Islanders urged to top up the level of Vitamin D for winter

Did you know that Vitamin D is known to be important for good overall health, as well as contributing to strong and healthy bones? As we go into and through the winter, NHS Western Isles is reminding islanders on its importance and the steps you can take to improve your own Vitamin D levels.

Friday, 27th November 2020, 8:43 am
NHSWI are urging those living on the islands, where it is impossible to obtain natural Vit D from the sun, to consider taking a supplement instead through the winter months.

Vitamin D (specifically Vitamin D3 which increases the body’s ability to absorb calcium) is an important factor in ensuring our muscles, heart, lungs and brain work well and helping our body to fight infection.

Normally, our bodies would make most of the Vitamin D it needs through sunlight with the recommended 10-15 minutes of unprotected Scottish sunshine every day (whilst taking care not to get red or burnt). However, this is difficult due to our traditional Hebridean weather, as well as the use of products that contain sunscreen, such as creams and make up.

Due to the coronavirus pandemic this year, it is also recognised that many people may not have been able to spend as much time outdoors compared to previous years.

Although the body can create most of its own vitamin D through exposure to sunlight, those living in Scotland only receive enough sunlight for approximately half of the year. For the remainder of the year, those living in Scotland are dependent on Vitamin D stores that have been built up within their bodies during the summer months, on summer holidays, although that’s a non-starter too this year, and on other sources such as dietary intake and supplements.

We can receive small amounts of Vitamin D from foods that we eat. Foods that are richer in Vitamin D are oily fish (both fresh and tinned) such as salmon, mackerel, trout, kippers and sardines and eggs and meat. We can also obtain Vitamin D from some cereals, soya and dairy products, powdered milks and low-fat spreads and margarines although amounts in some of these products vary and are often quite small.

Having low Vitamin D levels are recognised as a particular issue for all pregnant and breastfeeding women, infants and children under five years, adults aged 65 years and over, darker-skinned minority ethnic or mixed race groups and those with limited exposure to sunlight. Pregnant women must also ensure that not only their own requirement for Vitamin D is met but that they also build up adequate stores in the developing foetus for early infancy.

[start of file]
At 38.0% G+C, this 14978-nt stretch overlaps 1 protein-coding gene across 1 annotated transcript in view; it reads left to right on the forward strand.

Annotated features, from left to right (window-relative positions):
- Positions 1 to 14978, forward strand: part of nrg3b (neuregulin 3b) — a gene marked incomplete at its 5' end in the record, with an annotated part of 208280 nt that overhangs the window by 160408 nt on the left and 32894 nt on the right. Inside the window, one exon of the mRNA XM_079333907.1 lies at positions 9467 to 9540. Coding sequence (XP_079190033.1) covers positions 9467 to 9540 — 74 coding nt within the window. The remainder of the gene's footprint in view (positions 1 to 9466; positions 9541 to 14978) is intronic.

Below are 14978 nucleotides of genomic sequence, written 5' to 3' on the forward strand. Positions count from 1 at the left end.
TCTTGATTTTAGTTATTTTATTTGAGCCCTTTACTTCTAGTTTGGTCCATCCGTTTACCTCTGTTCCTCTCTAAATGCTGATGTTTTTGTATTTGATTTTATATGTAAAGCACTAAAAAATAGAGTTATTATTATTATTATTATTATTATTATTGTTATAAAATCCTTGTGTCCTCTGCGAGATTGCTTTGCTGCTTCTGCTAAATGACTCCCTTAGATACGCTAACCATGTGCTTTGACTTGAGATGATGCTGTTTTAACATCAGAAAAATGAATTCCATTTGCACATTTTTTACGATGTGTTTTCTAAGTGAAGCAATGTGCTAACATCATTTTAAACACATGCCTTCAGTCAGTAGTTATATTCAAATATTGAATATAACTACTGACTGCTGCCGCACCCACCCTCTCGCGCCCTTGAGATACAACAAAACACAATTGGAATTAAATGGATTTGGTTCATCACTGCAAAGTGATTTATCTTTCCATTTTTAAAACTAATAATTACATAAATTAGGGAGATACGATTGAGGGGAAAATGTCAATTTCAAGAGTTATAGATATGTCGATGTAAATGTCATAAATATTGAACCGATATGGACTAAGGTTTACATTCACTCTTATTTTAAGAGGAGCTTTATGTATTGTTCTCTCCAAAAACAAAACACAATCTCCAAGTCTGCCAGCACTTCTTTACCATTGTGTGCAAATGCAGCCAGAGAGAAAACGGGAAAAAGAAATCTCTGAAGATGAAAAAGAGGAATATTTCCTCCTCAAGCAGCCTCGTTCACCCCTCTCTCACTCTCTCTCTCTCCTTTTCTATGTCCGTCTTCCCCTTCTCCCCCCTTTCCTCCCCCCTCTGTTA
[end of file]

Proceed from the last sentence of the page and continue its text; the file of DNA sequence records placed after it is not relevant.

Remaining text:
Dr. Benjamin Jacobs, consultant paediatrician at the Royal National Orthopaedic Hospital, said: “ Vitamin D is recognised as being essential for healthy bones, anyone who lacks it is at risk of problems.

“In the UK we have a lack of Vitamin D in our food and we take few supplements. We also have a lack of sunshine. The UK is quite far from the equator so in the winter it’s just not possible to form Vitamin D for four months or more during October through to April. As you go north in the UK the Vitamin D winter gets longer and longer so up at the north of Scotland, for most of the year, it’s difficult or impossible to get enough Vitamin D from sunshine.”

Research also reports that Vitamin D is important in preventing and treating a number of serious long-term health problems including rickets in children and osteomalacia in adults.

Studies are also continuing on how the lack of exposure to sunlight during the winter months is linked to immune-mediated diseases such as multiple sclerosis.

To boost our Vitamin D levels we should all take Vitamin D supplements which can be purchased from local supermarkets and chemists or online suggested medical professionals. It should be noted that purchasing cheaper Vitamin D supplements can be just as effective as purchasing those supplements at a higher price.

At this time parents of children aged under four years can receive their free Healthy Start Child Vitamin Drops from their family health visitor or GP practice. Pregnant women will receive a pack of Healthy Start Pregnancy Tablets from their midwife which will last for the duration of their pregnancy.

NHS Western Isles would also like to highlight the four Vitamin D short films it previously produced which feature local individuals.

The ‘Importance of Vitamin D’ film can be viewed at: https://vimeo.com/186196334

The ‘How do I get Vitamin D?’ film can be viewed at: https://vimeo.com/186185806

The ‘Healthy Start Scheme’ film can be viewed at: https://vimeo.com/186205009

The ‘Bone Health: Vitamin D’ animated film can be viewed at: https://vimeo.com/296374851